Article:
Mustafi gets all of the blame from the fans, and he committed another errific foul on the edge of the box (I thought it was a pen) in the final second of the match to gift them a shot, but again I think Arsenal suffer from a very similar systemic problem to Chelsea.

Xhaka is a lot like Jorginho in that he’s great with the ball but really slow and a massive liability in defense. A lot of folks forgive him this and perhaps we should here too, but systemically what happens is that these players need space around them to work so managers like Sarri and Emery then deploy the real DM (Torreira and Kante) in a more forward position and ask them to tackle high up the pitch. This works fine for most matches but when your fullbacks are playing all the way in the 18 yard box, and when the two wide CB’s are playing in the opposition final third, and when your defensive midfielder is playing as a striker, you’re going to give up the most valuable commodity in football: space.

Good players don’t need space, mediocre and bad players do. This is the theory behind pressing and behind all of those teams that sit back and hit you on the counter. Sitting back creates space for your forwards, pressing limits space for the opponent’s defenders which causes them to panic a bit.

Managing space is exactly what Tottenham excel at. Against Chelsea this weekend, they pressed from the start and man-marked Jorginho, both methods of controlling space. Chelsea were able to play out of that press because most of their players are very good but once Tottenham scored (off a set play) they were able to manage space in the third way, by playing deeper. That eventually led to a one-v-one between Son and Jorginho and when the Italian failed to tackle or foul (fouling is the Man City method) Son found himself in a lot of space. Luiz put in a comical tackle and Son scored.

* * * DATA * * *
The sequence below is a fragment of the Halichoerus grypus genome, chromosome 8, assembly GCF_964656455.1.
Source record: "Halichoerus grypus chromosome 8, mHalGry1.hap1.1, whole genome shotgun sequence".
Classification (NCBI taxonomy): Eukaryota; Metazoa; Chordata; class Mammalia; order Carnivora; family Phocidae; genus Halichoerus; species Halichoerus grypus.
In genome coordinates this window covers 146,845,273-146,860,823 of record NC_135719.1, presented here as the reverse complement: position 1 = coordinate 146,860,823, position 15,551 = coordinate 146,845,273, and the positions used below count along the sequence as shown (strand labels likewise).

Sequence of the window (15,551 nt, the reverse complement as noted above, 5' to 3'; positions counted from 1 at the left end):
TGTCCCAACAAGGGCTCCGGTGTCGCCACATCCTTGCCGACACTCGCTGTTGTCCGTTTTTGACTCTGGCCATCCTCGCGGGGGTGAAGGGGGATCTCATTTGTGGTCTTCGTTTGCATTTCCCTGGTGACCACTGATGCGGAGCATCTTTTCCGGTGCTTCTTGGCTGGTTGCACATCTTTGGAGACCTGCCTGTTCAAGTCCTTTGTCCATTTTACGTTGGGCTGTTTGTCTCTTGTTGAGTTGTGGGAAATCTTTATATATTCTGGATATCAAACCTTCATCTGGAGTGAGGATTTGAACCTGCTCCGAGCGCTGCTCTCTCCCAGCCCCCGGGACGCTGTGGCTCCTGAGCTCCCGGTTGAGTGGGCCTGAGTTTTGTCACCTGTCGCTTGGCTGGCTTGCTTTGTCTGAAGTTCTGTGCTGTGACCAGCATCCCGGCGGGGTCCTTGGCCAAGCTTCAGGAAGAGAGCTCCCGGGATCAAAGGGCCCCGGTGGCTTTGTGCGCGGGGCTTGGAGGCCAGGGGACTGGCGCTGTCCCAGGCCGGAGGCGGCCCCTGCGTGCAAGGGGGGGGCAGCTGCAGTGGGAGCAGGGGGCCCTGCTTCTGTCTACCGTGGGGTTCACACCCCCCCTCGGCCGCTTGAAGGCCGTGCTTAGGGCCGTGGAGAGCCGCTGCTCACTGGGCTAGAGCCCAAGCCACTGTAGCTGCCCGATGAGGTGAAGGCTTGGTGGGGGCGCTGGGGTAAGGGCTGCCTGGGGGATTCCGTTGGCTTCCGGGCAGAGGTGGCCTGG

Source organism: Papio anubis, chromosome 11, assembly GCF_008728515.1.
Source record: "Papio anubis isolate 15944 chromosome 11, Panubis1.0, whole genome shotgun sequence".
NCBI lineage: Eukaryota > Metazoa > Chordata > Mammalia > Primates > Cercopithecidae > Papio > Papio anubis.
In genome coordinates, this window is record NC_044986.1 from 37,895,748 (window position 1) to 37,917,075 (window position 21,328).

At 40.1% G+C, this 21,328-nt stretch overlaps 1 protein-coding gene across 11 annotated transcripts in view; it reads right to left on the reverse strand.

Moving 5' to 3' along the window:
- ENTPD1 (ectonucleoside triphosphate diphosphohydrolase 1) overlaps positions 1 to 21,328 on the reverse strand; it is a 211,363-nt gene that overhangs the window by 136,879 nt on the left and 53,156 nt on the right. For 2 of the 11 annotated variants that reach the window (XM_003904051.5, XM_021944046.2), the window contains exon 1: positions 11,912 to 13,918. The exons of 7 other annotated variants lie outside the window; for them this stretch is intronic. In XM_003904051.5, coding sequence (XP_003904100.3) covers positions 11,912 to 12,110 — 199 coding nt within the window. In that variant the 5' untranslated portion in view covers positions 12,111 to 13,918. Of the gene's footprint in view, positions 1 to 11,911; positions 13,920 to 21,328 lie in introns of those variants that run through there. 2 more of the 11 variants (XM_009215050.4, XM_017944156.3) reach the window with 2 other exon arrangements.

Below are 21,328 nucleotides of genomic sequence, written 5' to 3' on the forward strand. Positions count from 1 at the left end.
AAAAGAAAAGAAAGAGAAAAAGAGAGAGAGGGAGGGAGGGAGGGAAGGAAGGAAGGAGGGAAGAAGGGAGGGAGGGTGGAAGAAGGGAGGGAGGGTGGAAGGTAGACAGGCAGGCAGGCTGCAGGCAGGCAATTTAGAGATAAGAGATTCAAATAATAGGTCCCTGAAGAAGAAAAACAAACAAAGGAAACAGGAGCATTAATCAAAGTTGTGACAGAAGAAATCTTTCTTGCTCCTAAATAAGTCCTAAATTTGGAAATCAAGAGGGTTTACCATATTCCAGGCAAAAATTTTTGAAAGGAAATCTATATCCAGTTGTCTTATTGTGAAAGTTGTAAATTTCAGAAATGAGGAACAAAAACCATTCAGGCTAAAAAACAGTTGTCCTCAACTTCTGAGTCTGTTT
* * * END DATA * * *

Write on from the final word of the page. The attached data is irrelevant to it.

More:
Against the Cherries I thought Arsenal controlled space reasonably well. Bournemouth didn’t create a single big chance, that’s the first time Arsenal can boast a “big chance clean sheet” since the 3-2 win over Cardiff. The goal AFCB scored wasn’t classified as a big chance, and though I might quibble with that, I defer to the stats folks.

The only real big chance Bournemouth created was marked off for offside. The NBC crew were adamant that Bournemouth’s disallowed goal for offside should have stood but only came to that conclusion with the aid of extreme slow-mo and an extraordinarily generous interpretation of when the ball was played. In real time, offside was exactly the right call. And even VAR probably wouldn’t have overturned the call. But I do want to say right now, before VAR is introduced, there need to be VERY CLEAR rules about how the official will decide what the moment is that the ball is played forward. Is it when there is a sliver of air between ball and foot? Is it the moment that the passing player makes contact? NBC took the latter as their method of interpretation.

I noticed that the NBC crew were strangely quiet on Arsenal’s penalty shout. Late in the game Ramsey was clearly shoved over, twice, but the referee waved off any claims for a spot kick. It was a stonewall pen for me and I was surprised that we didn’t get it. When we use VAR next season I expect that fouls like the one on Ramsey late in the match will be called a penalty 100% of the time, right? RIGHT?